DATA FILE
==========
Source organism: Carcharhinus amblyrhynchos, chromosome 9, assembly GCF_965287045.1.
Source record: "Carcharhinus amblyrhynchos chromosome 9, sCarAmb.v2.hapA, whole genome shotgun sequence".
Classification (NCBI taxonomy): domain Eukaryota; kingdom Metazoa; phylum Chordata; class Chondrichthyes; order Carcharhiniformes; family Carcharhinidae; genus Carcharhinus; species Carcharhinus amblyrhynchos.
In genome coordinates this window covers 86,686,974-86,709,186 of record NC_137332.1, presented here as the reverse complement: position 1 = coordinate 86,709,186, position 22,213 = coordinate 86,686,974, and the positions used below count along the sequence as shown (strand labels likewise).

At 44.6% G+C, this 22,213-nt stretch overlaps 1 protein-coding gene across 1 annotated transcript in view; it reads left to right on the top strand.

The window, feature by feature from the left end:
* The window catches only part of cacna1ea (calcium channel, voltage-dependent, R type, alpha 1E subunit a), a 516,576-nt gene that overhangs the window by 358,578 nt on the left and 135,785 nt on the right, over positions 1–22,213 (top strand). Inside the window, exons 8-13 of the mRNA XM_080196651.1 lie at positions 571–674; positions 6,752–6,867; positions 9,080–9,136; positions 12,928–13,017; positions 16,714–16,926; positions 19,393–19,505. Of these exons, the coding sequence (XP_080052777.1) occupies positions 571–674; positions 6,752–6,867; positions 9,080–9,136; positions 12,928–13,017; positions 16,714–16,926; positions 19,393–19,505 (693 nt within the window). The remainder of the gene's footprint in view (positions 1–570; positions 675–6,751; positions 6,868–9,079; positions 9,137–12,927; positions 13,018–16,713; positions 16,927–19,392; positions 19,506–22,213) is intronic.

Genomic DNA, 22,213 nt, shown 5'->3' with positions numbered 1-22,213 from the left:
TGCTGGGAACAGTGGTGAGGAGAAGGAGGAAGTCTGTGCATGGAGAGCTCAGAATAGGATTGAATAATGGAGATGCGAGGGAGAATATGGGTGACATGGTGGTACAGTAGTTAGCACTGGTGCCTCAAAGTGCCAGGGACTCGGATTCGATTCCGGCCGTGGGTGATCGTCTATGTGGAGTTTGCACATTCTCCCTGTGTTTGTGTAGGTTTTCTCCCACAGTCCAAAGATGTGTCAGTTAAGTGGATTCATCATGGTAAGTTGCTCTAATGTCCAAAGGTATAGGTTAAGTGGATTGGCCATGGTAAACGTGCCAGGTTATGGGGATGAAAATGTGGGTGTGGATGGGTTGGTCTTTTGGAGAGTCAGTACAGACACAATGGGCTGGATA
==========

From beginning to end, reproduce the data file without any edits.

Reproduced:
Source organism: Carcharhinus amblyrhynchos, chromosome 9, assembly GCF_965287045.1.
Source record: "Carcharhinus amblyrhynchos chromosome 9, sCarAmb.v2.hapA, whole genome shotgun sequence".
Classification (NCBI taxonomy): domain Eukaryota; kingdom Metazoa; phylum Chordata; class Chondrichthyes; order Carcharhiniformes; family Carcharhinidae; genus Carcharhinus; species Carcharhinus amblyrhynchos.
In genome coordinates this window covers 86,686,974-86,709,186 of record NC_137332.1, presented here as the reverse complement: position 1 = coordinate 86,709,186, position 22,213 = coordinate 86,686,974, and the positions used below count along the sequence as shown (strand labels likewise).

At 44.6% G+C, this 22,213-nt stretch overlaps 1 protein-coding gene across 1 annotated transcript in view; it reads left to right on the top strand.

The window, feature by feature from the left end:
* The window catches only part of cacna1ea (calcium channel, voltage-dependent, R type, alpha 1E subunit a), a 516,576-nt gene that overhangs the window by 358,578 nt on the left and 135,785 nt on the right, over positions 1–22,213 (top strand). Inside the window, exons 8-13 of the mRNA XM_080196651.1 lie at positions 571–674; positions 6,752–6,867; positions 9,080–9,136; positions 12,928–13,017; positions 16,714–16,926; positions 19,393–19,505. Of these exons, the coding sequence (XP_080052777.1) occupies positions 571–674; positions 6,752–6,867; positions 9,080–9,136; positions 12,928–13,017; positions 16,714–16,926; positions 19,393–19,505 (693 nt within the window). The remainder of the gene's footprint in view (positions 1–570; positions 675–6,751; positions 6,868–9,079; positions 9,137–12,927; positions 13,018–16,713; positions 16,927–19,392; positions 19,506–22,213) is intronic.

Genomic DNA, 22,213 nt, shown 5'->3' with positions numbered 1-22,213 from the left:
TGCTGGGAACAGTGGTGAGGAGAAGGAGGAAGTCTGTGCATGGAGAGCTCAGAATAGGATTGAATAATGGAGATGCGAGGGAGAATATGGGTGACATGGTGGTACAGTAGTTAGCACTGGTGCCTCAAAGTGCCAGGGACTCGGATTCGATTCCGGCCGTGGGTGATCGTCTATGTGGAGTTTGCACATTCTCCCTGTGTTTGTGTAGGTTTTCTCCCACAGTCCAAAGATGTGTCAGTTAAGTGGATTCATCATGGTAAGTTGCTCTAATGTCCAAAGGTATAGGTTAAGTGGATTGGCCATGGTAAACGTGCCAGGTTATGGGGATGAAAATGTGGGTGTGGATGGGTTGGTCTTTTGGAGAGTCAGTACAGACACAATGGGCTGGATA